Thursday, January 06, 2011

What Do All These Stroke Flaws Have In Common?

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What do all these stroke flaws have in common? :

pushing down and wide
swimmer2 collapsing arm
swimmer3 scissor kick and crossover
swimmer4 scissor kick
swimmer5 straight arm push down
swimmer6 crossover

Correct, they're all occurring whilst the swimmer is breathing. In fact most stroke flaws happen during or immediately follow breathing because you're simply thinking "give me that air!" and not focusing on the rest of your stroke.

Breathing is such a distraction and interruption to the freestyle stroke that it even disrupts an elite swimmer's rhythm and efficiency. This is why 50m sprinters minimise the number of breaths they take - often only taking one or two during their 50m dash. As distance swimmers we have to breathe much more often than once or twice per lap but this highlights the significant challenge to our stroke technique when breathing.

What can we do to minimise this problem? Firstly, try and avoid always breathing to the same side every two strokes. If you do this then some very critical areas of your stroke never get any of your attention and are very likely to be major weak points in your technique. For instance, if you breathe only to your right every two strokes then your left hand catch never gets any attention because you're always breathing simultaneously to it. Such a swimmer will tend to develop bad habits on that side such as pressing down on the water or dropping their elbow, greatly harming their speed and efficiency in the water.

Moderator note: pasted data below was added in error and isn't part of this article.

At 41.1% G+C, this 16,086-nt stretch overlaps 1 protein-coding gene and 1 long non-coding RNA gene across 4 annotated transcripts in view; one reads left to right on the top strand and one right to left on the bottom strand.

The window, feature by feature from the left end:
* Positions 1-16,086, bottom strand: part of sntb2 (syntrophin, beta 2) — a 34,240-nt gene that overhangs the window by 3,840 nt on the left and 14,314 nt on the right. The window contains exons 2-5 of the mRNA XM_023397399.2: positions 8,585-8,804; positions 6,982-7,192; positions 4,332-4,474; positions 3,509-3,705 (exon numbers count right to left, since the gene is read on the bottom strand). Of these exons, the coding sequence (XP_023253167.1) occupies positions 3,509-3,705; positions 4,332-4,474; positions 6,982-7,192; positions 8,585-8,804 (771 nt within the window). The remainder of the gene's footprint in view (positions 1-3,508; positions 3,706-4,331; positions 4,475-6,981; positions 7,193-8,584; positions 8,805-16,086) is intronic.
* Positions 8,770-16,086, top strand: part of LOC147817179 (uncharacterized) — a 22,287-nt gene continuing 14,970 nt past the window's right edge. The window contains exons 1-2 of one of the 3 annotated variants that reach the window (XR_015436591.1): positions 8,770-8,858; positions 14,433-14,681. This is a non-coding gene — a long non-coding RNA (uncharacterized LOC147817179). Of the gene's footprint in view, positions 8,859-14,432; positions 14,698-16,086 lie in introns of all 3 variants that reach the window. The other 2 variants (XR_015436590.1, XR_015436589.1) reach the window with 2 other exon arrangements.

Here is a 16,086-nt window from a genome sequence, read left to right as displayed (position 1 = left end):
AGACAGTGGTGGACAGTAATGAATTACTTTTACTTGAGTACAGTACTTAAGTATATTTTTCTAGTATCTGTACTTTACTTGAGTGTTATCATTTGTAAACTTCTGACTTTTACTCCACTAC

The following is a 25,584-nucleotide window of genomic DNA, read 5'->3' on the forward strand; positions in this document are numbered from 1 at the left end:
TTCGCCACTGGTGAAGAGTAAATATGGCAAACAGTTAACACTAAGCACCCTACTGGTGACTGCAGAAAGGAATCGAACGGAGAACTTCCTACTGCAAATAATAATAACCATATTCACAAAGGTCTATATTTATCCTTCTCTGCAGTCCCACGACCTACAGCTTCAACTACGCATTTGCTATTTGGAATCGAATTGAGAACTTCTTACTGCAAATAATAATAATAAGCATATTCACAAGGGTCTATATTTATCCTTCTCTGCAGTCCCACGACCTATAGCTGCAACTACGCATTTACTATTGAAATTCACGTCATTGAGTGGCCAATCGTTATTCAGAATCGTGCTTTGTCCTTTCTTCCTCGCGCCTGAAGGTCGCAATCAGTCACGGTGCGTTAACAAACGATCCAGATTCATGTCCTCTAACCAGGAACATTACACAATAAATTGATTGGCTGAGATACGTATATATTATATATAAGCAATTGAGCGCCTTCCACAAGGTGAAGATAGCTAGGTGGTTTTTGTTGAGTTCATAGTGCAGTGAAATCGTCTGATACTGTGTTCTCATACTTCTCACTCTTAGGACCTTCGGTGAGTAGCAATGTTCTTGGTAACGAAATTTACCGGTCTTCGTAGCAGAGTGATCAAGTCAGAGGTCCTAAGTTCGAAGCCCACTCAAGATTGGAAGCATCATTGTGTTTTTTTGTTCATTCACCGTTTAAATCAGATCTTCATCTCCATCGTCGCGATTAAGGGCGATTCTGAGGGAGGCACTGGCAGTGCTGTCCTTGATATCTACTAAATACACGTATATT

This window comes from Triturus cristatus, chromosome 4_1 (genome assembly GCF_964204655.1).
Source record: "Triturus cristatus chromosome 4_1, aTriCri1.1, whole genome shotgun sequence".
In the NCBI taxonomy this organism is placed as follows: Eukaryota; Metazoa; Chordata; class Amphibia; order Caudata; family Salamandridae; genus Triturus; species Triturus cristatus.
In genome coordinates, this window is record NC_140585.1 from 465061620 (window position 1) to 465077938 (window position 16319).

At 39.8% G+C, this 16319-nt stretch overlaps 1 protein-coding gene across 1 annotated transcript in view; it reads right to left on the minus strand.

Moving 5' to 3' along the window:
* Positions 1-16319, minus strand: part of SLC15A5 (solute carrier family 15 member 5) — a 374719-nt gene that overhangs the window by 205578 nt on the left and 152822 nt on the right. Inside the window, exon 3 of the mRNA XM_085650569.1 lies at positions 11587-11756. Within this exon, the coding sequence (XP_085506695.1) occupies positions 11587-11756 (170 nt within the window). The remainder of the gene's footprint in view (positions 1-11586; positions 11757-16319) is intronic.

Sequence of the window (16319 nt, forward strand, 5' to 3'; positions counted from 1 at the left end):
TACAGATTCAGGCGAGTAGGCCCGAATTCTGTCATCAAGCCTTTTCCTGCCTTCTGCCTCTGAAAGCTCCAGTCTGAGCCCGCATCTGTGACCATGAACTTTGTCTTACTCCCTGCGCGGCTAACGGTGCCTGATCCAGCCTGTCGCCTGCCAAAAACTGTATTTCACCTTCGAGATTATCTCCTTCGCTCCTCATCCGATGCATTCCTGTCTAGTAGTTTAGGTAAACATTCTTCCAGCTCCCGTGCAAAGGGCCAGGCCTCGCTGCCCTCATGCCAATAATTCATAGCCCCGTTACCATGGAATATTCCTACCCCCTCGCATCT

Switching to breathing every 3 strokes (bilateral breathing) greatly helps you because two out of three left arm strokes are now non-breathing strokes and can get your full attention. When it comes to the one in three that are during a breath, you stroke will stand a very good chance of holding together nicely:

breathing and non breathing strokes
Bilateral breathing helps Mel Benson perfectly maintain her stroke when breathing

Breathing every three strokes is about the right interval for most swimmers when you've developed good exhalation into the water. Very tall swimmers who've tried to overly length their stroke may find bilateral breathing a challenge because their stroke rate is simply too slow and the time between breaths too long. Conversely, shorter swimmers with a naturally faster stroke rates often settle happily into a pattern of breathing every five strokes.

If you have worked on your exhalation into the water and still find bilateral breathing hard then consider your body roll at this point of the stroke. If you're flat in the water to your non-dominant side then that will make breathing very challenging. Think about extending and rotating to this off-side and breathing to it will start to feel much easier.

Coaches: have you noticed that even though a swimmer might find bilateral breathing quite awkward at first, their breathing technique often looks much better to the non-dominant side? Bad habits such as lifting or over-rotating the head won't be present. Feed that back to the swimmer to give them encouragement to get over the 'bilateral hump', which normally lasts about 6 sessions.

Next week on the blog we're going to look at tactical situations in races when breathing to one side is advantageous, explaining why we see many elite swimmers breathing just to one side on TV.

Swim Smooth!

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